Monday, September 17, 2012

Disparate Impact Need Not Apply – Merit Based Compensation Systems Can be Exempt Under Title VII

A recent decision by the Seventh Circuit Court of Appeals affirmed a District Court’s judgment in favor of Merrill Lynch on a race discrimination claim involving a performance-based compensation system for Merrill Lynch brokers. This has important ramifications for the financial industry, and perhaps for a number of other employers with similar compensation arrangements.

This is a class action matter and has a number of the usual legal twists and turns. But the most interesting aspect of the case is its reference to a relatively little used section of Title VII of the 1964 Civil Rights Act found at 42 USC 2000e-2(h). That section, usually referenced as Section 703(h) because of the goofy way the law was written, states that it is not unlawful for an employer to apply different standards of compensation or different terms, conditions, or privileges of employment, as part of a “bona fide seniority or merit system, or a system that measures its earnings by quantity or quality of production”, provided that the system is not set up to intentionally discriminate because of race, color, religion, or national origin.

Merrill Lynch was sued by a group of African American brokers, who claimed that its bonus compensation system, based on production credits which reflected commissions earned on client assets managed by the broker, discriminated against them because of their race. As the Court noted, “the production – credit system is about as direct a measure of production as one could have imagined in the financial services industry.”

Under these circumstances, the Court determined that the bonus program at issue compensated brokers on the basis of production and that it did so in a race neutral way. Once that determination was made, the Plaintiffs lose because the statute expressly exempts these types of systems from its scrutiny.

The Plaintiffs tried to avoid this result by arguing the bonus system was biased because it didn’t accurately measure the parties’ true efforts in getting a commission. The Court made quick work of this, noting that the bonus calculations were made directly on their managed assets performance, and nothing else. The Court stated that it would have been different if a broker’s compensation depended on some type of subjective analysis that might be infected with racial animus. But given that the numbers were applied equally to everyone, the Court had no basis to allow the complaint to go forward.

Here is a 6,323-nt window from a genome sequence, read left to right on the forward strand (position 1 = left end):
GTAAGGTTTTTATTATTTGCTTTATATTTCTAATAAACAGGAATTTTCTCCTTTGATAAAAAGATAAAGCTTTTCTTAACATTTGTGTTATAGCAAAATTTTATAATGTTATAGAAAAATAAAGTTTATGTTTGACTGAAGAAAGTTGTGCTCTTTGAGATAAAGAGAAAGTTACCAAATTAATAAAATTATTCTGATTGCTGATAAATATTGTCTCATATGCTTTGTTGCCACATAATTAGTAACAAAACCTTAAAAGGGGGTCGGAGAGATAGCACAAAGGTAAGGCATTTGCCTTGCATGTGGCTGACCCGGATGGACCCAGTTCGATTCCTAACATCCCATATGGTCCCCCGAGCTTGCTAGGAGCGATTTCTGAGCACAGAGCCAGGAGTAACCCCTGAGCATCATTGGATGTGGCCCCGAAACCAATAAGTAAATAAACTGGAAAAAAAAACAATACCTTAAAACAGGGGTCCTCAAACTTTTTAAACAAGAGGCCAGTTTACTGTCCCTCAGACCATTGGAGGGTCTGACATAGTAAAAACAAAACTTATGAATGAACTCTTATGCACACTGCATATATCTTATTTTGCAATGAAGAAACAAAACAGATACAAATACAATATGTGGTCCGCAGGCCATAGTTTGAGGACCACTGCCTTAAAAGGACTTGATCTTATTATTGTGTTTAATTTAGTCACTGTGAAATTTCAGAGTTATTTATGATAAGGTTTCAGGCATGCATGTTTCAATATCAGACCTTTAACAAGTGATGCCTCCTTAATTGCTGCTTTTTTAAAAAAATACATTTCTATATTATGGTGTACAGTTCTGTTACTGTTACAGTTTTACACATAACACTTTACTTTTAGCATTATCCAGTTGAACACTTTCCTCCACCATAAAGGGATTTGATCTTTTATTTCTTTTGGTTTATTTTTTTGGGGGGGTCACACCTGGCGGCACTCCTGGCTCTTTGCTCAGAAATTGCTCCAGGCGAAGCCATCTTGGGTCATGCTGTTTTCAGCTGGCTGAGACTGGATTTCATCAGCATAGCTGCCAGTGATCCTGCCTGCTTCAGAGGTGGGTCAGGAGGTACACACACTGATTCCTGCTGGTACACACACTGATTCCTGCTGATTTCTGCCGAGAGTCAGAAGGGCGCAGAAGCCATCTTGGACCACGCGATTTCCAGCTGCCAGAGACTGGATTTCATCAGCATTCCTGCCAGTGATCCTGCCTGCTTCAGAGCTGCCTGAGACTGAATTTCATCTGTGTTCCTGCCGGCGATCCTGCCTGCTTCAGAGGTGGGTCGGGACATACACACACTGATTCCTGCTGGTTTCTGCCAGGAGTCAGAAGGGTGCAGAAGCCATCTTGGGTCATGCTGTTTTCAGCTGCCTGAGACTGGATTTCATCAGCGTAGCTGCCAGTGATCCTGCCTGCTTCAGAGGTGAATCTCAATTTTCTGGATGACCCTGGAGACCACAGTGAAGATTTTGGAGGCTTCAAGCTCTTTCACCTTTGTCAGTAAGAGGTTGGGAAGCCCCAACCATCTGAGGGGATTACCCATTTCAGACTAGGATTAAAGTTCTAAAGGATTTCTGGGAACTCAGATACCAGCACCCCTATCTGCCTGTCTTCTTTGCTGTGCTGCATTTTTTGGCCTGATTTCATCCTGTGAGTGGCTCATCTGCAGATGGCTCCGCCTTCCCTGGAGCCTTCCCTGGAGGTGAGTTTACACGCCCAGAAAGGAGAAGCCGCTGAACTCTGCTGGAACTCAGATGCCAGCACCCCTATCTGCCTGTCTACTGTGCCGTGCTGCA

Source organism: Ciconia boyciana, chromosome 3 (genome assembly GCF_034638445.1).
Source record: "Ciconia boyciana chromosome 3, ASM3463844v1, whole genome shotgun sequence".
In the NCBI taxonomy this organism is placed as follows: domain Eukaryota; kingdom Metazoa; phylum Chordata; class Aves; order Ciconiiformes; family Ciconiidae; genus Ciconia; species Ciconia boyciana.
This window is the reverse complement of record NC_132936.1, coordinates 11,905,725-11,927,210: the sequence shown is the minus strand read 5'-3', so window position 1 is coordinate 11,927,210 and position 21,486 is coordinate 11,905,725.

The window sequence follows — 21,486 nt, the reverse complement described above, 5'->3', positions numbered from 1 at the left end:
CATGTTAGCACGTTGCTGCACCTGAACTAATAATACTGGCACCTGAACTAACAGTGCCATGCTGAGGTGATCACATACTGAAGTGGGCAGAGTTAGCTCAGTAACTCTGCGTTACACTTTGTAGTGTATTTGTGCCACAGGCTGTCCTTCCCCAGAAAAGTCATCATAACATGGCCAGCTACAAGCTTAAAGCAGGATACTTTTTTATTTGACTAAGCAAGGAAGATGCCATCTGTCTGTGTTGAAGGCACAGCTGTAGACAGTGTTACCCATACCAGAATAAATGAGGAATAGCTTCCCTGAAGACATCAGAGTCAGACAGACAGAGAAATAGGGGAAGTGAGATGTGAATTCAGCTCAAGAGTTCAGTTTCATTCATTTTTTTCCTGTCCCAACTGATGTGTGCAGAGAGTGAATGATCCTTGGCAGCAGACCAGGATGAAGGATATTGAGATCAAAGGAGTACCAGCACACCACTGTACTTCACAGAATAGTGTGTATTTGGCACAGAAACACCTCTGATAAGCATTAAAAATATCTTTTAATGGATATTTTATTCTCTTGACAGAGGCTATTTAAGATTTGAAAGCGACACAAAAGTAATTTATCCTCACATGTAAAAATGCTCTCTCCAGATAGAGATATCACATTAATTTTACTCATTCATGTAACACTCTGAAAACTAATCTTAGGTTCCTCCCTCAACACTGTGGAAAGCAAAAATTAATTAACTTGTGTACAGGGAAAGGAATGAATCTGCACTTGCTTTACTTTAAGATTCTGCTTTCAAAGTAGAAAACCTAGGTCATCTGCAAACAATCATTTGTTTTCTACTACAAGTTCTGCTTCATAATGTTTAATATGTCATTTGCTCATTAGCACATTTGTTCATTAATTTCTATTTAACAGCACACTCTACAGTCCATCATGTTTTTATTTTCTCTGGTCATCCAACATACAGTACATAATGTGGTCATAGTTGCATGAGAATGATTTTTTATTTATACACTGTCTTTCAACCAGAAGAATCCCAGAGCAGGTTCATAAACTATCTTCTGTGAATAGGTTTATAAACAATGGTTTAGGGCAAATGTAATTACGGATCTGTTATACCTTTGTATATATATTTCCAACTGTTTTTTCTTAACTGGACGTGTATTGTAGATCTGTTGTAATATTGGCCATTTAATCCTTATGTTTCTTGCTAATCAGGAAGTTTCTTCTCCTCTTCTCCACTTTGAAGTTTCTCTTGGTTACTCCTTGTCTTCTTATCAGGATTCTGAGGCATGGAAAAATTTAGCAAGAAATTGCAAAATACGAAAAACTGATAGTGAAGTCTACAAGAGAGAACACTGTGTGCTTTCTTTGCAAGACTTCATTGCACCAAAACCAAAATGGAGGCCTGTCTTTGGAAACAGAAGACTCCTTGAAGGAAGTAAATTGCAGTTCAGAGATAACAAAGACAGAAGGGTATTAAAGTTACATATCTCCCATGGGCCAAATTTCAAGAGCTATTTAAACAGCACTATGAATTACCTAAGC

The Plaintiffs next tried to argue that the 703 (h) provision applied only to manufacturing production systems, such as piecework rates, and not the sort of financial  asset production credit system at issue. Again, the Court said that there was no basis for this assertion, that the statute did not make the distinction, and there was no basis for the Court to look at any type of legislative history to make that call.

The decision is important for employers that have the capability to structure a compensation or a promotion decision based on some type of directly measurable qualitative or quantitative product, whether it it’s the number of widgets turned out per hour or the performance of client assets in a stock portfolio. To the extent that employers can characterize their performance systems as qualitative or quantitative measurement-based, they can effectively insulate themselves from discrimination claims under Title VII.

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